Norfolk: West Lynn
William White's History, Gazetteer, and Directory of Norfolk 1845[Transcription copyright © Pat Newby]
LYNN (WEST) is a considerable village, on the west side of the Great Ouse river, opposite the town and port of King's Lynn, with which it communicates by a ferry for foot passengers; but carriages have to go round by the bridges, a distance of nearly 3 miles. It is sometimes called Old Lynn, from a conjecture that it is more ancient than King's Lynn.
Its parish contains 477 inhabitants, and about 1,200 acres of land, exclusive of 300 acres of the old bed of the river, which has recently been warped and cultivated. The soil belongs to John Lees, Esq., of London, Sir W.J.H.B. Ffolkes, Bart., of Hillington, and a number of other proprietors, each having the manorial rights of their own estates.
In 1300, Alan de Lindesey, burgess of Lena (Lynn,) gave to William de Gousele, farrier, the liberty of a passage or ferry-boat across the river. This ferry is now let by the Corporation of King's Lynn, for £290 per annum.
The opening of the Eau-Brink-Cut, which joins the Ouse about half a mile above Lynn, gave the current such a strong bias to the west side of the river, as to endanger the existence of West Lynn. Mr. Broadbent's house, which stood on the river bank, was washed down soon after the completion of the cut in 1822; but precautions were afterwards taken against any further encroachments of the refluent tides, by the erection of several jetties of strong frame-work, filled with large stones.
The CHURCH, dedicated to St. Peter, has a square tower with three bells, and was erected after the destruction of the old one, which was washed down by an inundation in 1271. In the chancel is a fine brass, representing Sir Adam Outlawe, who died in 1503, and left an acre of land for the parish clerk.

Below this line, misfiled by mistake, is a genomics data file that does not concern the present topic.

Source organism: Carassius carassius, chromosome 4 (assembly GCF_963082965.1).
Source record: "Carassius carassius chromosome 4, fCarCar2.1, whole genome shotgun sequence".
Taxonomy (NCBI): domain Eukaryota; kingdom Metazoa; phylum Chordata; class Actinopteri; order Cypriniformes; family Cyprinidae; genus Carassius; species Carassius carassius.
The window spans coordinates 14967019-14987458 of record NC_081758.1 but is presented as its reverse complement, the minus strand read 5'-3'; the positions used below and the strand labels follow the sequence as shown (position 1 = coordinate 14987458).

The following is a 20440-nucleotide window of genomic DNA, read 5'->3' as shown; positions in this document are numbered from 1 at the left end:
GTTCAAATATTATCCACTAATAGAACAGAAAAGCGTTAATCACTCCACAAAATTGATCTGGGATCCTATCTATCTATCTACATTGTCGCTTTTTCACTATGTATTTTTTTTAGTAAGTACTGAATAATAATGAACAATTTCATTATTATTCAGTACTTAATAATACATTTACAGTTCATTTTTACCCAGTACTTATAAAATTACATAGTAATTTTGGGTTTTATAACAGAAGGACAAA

The living is a rectory, valued in the King's Book at £9, and in 1831 at £388. It has 28A. 2R. of glebe, and the tithes have recently been commuted for about £400 per annum, exclusive of about £70 a year received in lieu of tithes payable to the rector, in the parishes of Tilney All Saints, Islington, and Clenchwarton. The Rev. C.H. Townshend is patron, and the Rev. Jeremiah Bowen, B.A., of King's Lynn, incumbent.
The poor have £5 yearly, as the rent of 3A. 1R. of land at Islington, received in exchange for 4A. left by John Swaine, in 1678. The parish has six cottages and a house, obtained about 18 years ago, from a person who died a pauper.
Here is a Baptist Chapel, built in 1844.
Ashworth Mr. Frederick Bottomley William clerk Cartwright Reuben timber merchant; house All Saints street, Lynn Broadbent Thos. coal & corn mercht.; house, New Checker street, Lynn Croot George coal dealer, &c. Dison Rose vict., White Swan England Saml. lessee of ferry Laws John vict., Ferry Boat Newmarch Geo. timber merchant Perkins Wm. timber mert.; h. Lynn Reeder Wm. vict., Freebridge Hotel Ringwood Robert cabinet maker Robinson William clerk Secker Edward master of Steam Tug Trundle Robert parish clerk, &c. Beer Houses. Bakers, &c. Green George Bennington Wm., (& miller) Pike William Bullen John Thompson Sml. FARMERS. Shopkeepers. Crampton Amery Dison Rose Dawes Charles Lack Noah Eggitt William Lawson Francis Vincent Joseph
See also the West Lynn parish page.
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